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Even More Recent History



Choire Sicha was one of the first editors at spit-balling rabble-rouser Gawker, and he later logged time at the genteel but influential New York Observer when that pink broadsheet was an incubator for talent now found across publishing's various august mastheads. In more recent years, he's made a new name as founder of The Awl, a curious but widely admired online magazine. Such is his and The Awl's influence, however, that when the editor of The New York Times Magazine stepped down one morning this November, it was Sicha who by 9 a.m. had assembled a list of suggested replacements, including novelist Renata Adler and Times India correspondent Ellen Barry. Unspoken but acknowledged, as media watchers admiringly linked to Sicha's list: some day, perhaps if a smart move was made by leadership, the new editor could be Sicha himself.

That's if magazines stick around long enough. Some of us are still traumatized by the crazy days of late 2008, when publishing basically imploded. Portfolio, the big Condé Nast business magazine, was among many titles that folded; it was impossible to get a job in Manhattan, let alone an assignment; and on a bleak day in November—which came to be known as Black Tuesday—some of the major book publishers axed as many as 30 percent of their staff.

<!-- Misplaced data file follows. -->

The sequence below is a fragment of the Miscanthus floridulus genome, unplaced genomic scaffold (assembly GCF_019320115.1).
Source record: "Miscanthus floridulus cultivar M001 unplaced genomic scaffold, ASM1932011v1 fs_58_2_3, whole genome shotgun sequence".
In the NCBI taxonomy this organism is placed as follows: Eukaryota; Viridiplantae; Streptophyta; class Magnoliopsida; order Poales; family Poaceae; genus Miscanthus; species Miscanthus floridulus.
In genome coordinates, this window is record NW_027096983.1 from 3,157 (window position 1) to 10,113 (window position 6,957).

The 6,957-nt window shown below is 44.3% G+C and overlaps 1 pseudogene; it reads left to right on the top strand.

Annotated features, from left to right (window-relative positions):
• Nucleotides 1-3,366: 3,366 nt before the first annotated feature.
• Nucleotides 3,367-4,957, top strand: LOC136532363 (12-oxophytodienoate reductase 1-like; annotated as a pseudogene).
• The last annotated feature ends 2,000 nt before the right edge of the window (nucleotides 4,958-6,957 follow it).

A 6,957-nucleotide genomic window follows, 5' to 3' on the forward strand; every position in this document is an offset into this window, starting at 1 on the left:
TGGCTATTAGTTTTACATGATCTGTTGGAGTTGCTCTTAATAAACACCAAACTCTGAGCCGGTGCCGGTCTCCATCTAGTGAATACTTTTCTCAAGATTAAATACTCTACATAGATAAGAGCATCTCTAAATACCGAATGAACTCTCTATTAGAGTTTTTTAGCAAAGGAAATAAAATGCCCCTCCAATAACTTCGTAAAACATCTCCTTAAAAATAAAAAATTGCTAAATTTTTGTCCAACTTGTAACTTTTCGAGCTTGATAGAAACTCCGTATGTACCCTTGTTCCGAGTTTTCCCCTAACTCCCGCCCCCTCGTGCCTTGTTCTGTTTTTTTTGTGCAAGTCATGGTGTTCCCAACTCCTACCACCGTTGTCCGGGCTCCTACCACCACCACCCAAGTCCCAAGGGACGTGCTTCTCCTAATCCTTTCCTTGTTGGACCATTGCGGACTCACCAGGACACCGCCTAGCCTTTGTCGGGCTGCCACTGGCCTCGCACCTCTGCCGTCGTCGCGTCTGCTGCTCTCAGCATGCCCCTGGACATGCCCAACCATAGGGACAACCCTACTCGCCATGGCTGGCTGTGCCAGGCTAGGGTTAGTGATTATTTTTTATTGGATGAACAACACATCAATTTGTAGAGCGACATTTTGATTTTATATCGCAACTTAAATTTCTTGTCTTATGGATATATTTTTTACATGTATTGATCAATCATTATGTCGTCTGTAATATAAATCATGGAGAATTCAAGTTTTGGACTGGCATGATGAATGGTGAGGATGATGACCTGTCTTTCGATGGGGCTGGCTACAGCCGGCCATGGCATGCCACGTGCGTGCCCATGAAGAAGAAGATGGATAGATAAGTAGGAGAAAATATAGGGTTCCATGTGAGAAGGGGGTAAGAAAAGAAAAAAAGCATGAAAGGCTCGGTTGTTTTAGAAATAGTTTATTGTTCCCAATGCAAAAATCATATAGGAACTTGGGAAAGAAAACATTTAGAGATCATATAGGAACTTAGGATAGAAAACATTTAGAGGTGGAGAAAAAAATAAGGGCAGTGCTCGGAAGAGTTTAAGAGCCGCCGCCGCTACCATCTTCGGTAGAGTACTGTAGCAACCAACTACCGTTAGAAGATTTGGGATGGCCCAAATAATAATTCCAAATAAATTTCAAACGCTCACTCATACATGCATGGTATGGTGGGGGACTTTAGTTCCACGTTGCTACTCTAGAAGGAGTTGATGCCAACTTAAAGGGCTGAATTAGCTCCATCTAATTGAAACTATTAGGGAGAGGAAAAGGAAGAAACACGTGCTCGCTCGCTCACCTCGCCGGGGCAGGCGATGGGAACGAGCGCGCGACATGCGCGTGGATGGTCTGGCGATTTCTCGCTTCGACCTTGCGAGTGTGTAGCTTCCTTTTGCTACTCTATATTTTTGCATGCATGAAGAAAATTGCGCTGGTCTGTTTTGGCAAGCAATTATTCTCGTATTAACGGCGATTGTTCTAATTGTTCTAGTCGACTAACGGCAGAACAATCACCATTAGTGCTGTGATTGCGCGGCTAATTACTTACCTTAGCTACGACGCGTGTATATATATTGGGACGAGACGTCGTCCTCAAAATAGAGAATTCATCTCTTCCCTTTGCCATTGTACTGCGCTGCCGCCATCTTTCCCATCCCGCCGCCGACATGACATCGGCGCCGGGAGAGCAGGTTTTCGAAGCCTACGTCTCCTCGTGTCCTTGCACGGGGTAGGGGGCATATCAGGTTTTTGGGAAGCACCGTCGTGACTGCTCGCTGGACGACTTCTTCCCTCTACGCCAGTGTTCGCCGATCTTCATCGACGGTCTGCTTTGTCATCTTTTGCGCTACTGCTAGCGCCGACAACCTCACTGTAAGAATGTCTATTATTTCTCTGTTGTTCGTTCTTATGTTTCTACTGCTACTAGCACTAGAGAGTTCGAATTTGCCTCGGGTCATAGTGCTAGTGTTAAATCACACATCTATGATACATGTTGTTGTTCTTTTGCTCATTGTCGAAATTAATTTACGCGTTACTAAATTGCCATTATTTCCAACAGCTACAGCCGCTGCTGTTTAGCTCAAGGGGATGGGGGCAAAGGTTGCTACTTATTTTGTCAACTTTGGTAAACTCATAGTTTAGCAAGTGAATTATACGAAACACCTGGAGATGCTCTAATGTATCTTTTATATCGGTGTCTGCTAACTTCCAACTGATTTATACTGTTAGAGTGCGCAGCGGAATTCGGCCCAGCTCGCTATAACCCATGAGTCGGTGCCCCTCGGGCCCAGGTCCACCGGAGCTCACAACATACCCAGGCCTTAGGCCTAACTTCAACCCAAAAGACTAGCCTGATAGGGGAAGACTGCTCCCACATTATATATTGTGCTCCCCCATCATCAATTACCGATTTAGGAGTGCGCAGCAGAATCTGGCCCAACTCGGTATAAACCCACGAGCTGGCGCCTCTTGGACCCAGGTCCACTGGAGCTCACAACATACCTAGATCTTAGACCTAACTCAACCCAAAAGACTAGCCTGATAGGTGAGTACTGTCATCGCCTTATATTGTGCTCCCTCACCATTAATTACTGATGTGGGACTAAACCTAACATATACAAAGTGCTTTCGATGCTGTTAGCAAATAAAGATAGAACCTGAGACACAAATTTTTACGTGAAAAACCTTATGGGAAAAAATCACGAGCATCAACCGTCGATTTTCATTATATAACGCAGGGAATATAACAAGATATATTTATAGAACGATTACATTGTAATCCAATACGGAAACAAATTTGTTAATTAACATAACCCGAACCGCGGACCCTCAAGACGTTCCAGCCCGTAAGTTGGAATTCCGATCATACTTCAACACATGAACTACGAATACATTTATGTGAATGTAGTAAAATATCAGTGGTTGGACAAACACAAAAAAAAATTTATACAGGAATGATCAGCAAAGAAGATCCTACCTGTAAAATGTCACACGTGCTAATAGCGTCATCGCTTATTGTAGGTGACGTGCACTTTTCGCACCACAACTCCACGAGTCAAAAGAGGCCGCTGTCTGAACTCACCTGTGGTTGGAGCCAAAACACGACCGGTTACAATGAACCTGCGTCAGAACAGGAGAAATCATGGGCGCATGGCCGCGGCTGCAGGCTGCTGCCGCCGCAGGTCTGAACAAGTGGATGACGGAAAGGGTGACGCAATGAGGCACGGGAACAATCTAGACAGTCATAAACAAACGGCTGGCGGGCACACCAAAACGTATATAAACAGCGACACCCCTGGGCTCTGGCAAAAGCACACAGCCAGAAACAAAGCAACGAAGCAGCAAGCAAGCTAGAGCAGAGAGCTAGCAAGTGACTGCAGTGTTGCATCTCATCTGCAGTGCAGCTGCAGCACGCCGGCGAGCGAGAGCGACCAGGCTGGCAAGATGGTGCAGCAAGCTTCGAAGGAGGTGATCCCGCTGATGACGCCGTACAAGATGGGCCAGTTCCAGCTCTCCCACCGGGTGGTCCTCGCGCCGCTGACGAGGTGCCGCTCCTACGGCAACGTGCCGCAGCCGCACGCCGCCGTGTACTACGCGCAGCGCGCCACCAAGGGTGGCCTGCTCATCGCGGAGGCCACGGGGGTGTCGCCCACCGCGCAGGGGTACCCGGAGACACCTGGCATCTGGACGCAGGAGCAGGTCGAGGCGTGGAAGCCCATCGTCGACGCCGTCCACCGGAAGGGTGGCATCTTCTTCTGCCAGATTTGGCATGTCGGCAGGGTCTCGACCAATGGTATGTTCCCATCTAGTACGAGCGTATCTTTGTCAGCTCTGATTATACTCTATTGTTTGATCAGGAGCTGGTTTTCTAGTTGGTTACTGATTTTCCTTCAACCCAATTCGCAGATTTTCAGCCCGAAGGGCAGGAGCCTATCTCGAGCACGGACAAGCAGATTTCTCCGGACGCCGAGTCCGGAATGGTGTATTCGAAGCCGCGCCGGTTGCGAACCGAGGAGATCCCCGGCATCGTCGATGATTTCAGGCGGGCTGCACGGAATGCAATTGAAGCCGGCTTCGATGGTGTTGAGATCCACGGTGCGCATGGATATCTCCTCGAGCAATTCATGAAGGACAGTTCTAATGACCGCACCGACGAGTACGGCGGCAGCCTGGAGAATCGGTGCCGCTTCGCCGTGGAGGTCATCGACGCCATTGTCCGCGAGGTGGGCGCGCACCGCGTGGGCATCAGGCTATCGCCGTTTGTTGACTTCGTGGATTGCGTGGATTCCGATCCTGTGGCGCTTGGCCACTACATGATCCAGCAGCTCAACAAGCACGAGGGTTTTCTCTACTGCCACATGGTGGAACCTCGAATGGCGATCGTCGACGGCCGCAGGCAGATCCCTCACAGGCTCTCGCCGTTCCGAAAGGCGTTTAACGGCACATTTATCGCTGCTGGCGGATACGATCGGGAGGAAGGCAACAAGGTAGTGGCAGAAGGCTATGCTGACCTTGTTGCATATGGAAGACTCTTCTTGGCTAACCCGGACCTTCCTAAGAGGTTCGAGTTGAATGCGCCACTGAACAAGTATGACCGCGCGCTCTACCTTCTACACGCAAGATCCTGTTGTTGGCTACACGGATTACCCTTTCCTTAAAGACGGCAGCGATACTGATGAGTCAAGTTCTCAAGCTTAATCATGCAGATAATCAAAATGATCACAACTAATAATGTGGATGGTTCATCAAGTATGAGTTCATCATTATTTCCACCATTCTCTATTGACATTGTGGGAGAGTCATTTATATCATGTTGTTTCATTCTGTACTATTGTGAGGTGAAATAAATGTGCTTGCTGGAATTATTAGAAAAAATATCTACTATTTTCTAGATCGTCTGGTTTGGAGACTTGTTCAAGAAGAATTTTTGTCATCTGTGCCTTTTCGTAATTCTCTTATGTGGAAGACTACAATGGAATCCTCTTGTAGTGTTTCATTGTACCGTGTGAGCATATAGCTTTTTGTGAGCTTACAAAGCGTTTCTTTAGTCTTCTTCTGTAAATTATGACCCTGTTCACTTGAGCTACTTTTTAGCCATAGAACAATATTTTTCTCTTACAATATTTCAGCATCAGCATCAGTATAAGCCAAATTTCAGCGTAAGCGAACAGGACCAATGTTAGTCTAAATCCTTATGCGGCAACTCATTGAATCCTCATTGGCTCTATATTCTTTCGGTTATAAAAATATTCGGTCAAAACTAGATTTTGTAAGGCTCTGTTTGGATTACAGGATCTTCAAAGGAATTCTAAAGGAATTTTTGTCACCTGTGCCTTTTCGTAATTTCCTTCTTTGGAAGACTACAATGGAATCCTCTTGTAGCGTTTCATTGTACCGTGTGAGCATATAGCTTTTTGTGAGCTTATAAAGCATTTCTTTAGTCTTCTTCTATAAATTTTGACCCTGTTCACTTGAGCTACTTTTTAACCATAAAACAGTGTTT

Sicha was one of the bittersweet crew who sold a book in the aftermath. I remember hearing—perhaps from Sicha himself; disclosure: I've written for The Awl—that his first editor was canned, or perhaps the imprint was shuttered? (Yes, the imprint was shuttered, but then HarperCollins proper picked it up, but then his editor left for Amazon.) In any case, Sicha had the literary imprimatur in hand, and there was a great deal of wondering: What could a guy like that do with a couple hundred pages? Years had passed.



Sicha's first book, the rugged and bizarre Very Recent History, tells the story of a year in a big city, 2009 A.D., as it was lived by about a dozen young professionals, many of them gay, all of them fascinating, or at least terribly interesting. The book is funny, challenging, and ultimately a kind of radical morality tale about the trick of finding beauty in the dark tragicomedy of life in a big city.

What's immediately jarring is how the narrator operates with a cool, detached voice, as if he had landed on planet earth and felt compelled to describe everything we do to an otherwise intelligent person who knew nothing about our rules. The results can be stiff, with odd moments of beauty, inanity, and profundity:

A 1,726-square-foot two-bedroom apartment could be rented for 17,000 dollars each month—there were then twelve months in a year—which meant 204,000 annually. One resident, Marc Dreier, a lawyer, had paid 10.4 million dollars for a four-bedroom apartment on the thirty-fourth floor. He couldn't live there any longer because he was now going to live in a prison, which was run by the government at that time.

There's a tightly coiled threat of darkness in this characterization—"at that time"—as if, just wait, those prisons might soon be run by someone other than the government. Or, watch out, and there yet may be more than or indeed fewer than 12 months in a year. Sicha doesn't actually ever make it clear we're in New York City, but the fact that we are indeed in New York is as obvious as the fact that the mayor is billionaire Michael Bloomberg, and that Sicha thinks astronomical wealth is probably ruining the world for everyone but a select few.